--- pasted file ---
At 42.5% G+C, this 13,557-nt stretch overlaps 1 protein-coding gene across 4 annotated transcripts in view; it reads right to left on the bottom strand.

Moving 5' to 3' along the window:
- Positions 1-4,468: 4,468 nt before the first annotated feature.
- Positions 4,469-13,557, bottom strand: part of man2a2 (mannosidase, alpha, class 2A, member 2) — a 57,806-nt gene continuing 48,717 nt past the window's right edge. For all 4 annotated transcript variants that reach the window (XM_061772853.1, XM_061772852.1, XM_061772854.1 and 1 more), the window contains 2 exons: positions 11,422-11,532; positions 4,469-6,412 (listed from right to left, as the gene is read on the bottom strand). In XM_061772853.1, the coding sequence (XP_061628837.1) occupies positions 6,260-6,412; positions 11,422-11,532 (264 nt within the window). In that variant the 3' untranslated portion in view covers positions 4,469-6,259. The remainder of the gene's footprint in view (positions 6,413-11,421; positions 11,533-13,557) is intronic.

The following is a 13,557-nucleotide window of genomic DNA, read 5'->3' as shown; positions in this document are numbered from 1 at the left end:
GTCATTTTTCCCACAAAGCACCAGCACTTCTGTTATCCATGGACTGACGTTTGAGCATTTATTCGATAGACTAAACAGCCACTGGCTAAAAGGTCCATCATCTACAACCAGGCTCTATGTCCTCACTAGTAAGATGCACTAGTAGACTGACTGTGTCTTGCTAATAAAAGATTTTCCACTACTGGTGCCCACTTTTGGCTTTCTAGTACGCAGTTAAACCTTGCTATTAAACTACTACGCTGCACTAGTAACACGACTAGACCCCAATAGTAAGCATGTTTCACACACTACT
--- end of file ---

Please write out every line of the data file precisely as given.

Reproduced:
At 42.5% G+C, this 13,557-nt stretch overlaps 1 protein-coding gene across 4 annotated transcripts in view; it reads right to left on the bottom strand.

Moving 5' to 3' along the window:
- Positions 1-4,468: 4,468 nt before the first annotated feature.
- Positions 4,469-13,557, bottom strand: part of man2a2 (mannosidase, alpha, class 2A, member 2) — a 57,806-nt gene continuing 48,717 nt past the window's right edge. For all 4 annotated transcript variants that reach the window (XM_061772853.1, XM_061772852.1, XM_061772854.1 and 1 more), the window contains 2 exons: positions 11,422-11,532; positions 4,469-6,412 (listed from right to left, as the gene is read on the bottom strand). In XM_061772853.1, the coding sequence (XP_061628837.1) occupies positions 6,260-6,412; positions 11,422-11,532 (264 nt within the window). In that variant the 3' untranslated portion in view covers positions 4,469-6,259. The remainder of the gene's footprint in view (positions 6,413-11,421; positions 11,533-13,557) is intronic.

The following is a 13,557-nucleotide window of genomic DNA, read 5'->3' as shown; positions in this document are numbered from 1 at the left end:
GTCATTTTTCCCACAAAGCACCAGCACTTCTGTTATCCATGGACTGACGTTTGAGCATTTATTCGATAGACTAAACAGCCACTGGCTAAAAGGTCCATCATCTACAACCAGGCTCTATGTCCTCACTAGTAAGATGCACTAGTAGACTGACTGTGTCTTGCTAATAAAAGATTTTCCACTACTGGTGCCCACTTTTGGCTTTCTAGTACGCAGTTAAACCTTGCTATTAAACTACTACGCTGCACTAGTAACACGACTAGACCCCAATAGTAAGCATGTTTCACACACTACT